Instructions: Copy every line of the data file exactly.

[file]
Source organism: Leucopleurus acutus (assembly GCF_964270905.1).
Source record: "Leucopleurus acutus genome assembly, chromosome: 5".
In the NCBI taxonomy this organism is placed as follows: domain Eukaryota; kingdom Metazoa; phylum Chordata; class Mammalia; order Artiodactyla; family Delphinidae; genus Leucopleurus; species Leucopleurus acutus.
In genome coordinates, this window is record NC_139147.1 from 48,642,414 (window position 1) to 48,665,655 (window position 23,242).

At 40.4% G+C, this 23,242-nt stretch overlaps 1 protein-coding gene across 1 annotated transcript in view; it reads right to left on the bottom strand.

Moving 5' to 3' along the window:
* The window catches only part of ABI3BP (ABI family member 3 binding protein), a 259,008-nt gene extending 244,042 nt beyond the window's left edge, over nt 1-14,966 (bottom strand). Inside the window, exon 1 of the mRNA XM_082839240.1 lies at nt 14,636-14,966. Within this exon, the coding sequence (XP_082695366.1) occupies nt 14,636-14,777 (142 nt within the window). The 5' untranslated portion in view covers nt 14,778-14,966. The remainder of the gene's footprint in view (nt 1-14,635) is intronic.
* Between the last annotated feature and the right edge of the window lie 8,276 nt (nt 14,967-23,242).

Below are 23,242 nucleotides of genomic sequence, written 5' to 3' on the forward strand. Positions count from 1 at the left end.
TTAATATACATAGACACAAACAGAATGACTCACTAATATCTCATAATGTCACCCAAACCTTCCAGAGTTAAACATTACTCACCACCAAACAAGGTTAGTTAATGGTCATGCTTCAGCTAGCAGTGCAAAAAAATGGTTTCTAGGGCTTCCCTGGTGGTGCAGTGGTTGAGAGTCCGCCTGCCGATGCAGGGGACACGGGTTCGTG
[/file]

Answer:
Source organism: Leucopleurus acutus (assembly GCF_964270905.1).
Source record: "Leucopleurus acutus genome assembly, chromosome: 5".
In the NCBI taxonomy this organism is placed as follows: domain Eukaryota; kingdom Metazoa; phylum Chordata; class Mammalia; order Artiodactyla; family Delphinidae; genus Leucopleurus; species Leucopleurus acutus.
In genome coordinates, this window is record NC_139147.1 from 48,642,414 (window position 1) to 48,665,655 (window position 23,242).

At 40.4% G+C, this 23,242-nt stretch overlaps 1 protein-coding gene across 1 annotated transcript in view; it reads right to left on the bottom strand.

Moving 5' to 3' along the window:
* The window catches only part of ABI3BP (ABI family member 3 binding protein), a 259,008-nt gene extending 244,042 nt beyond the window's left edge, over nt 1-14,966 (bottom strand). Inside the window, exon 1 of the mRNA XM_082839240.1 lies at nt 14,636-14,966. Within this exon, the coding sequence (XP_082695366.1) occupies nt 14,636-14,777 (142 nt within the window). The 5' untranslated portion in view covers nt 14,778-14,966. The remainder of the gene's footprint in view (nt 1-14,635) is intronic.
* Between the last annotated feature and the right edge of the window lie 8,276 nt (nt 14,967-23,242).

Below are 23,242 nucleotides of genomic sequence, written 5' to 3' on the forward strand. Positions count from 1 at the left end.
TTAATATACATAGACACAAACAGAATGACTCACTAATATCTCATAATGTCACCCAAACCTTCCAGAGTTAAACATTACTCACCACCAAACAAGGTTAGTTAATGGTCATGCTTCAGCTAGCAGTGCAAAAAAATGGTTTCTAGGGCTTCCCTGGTGGTGCAGTGGTTGAGAGTCCGCCTGCCGATGCAGGGGACACGGGTTCGTG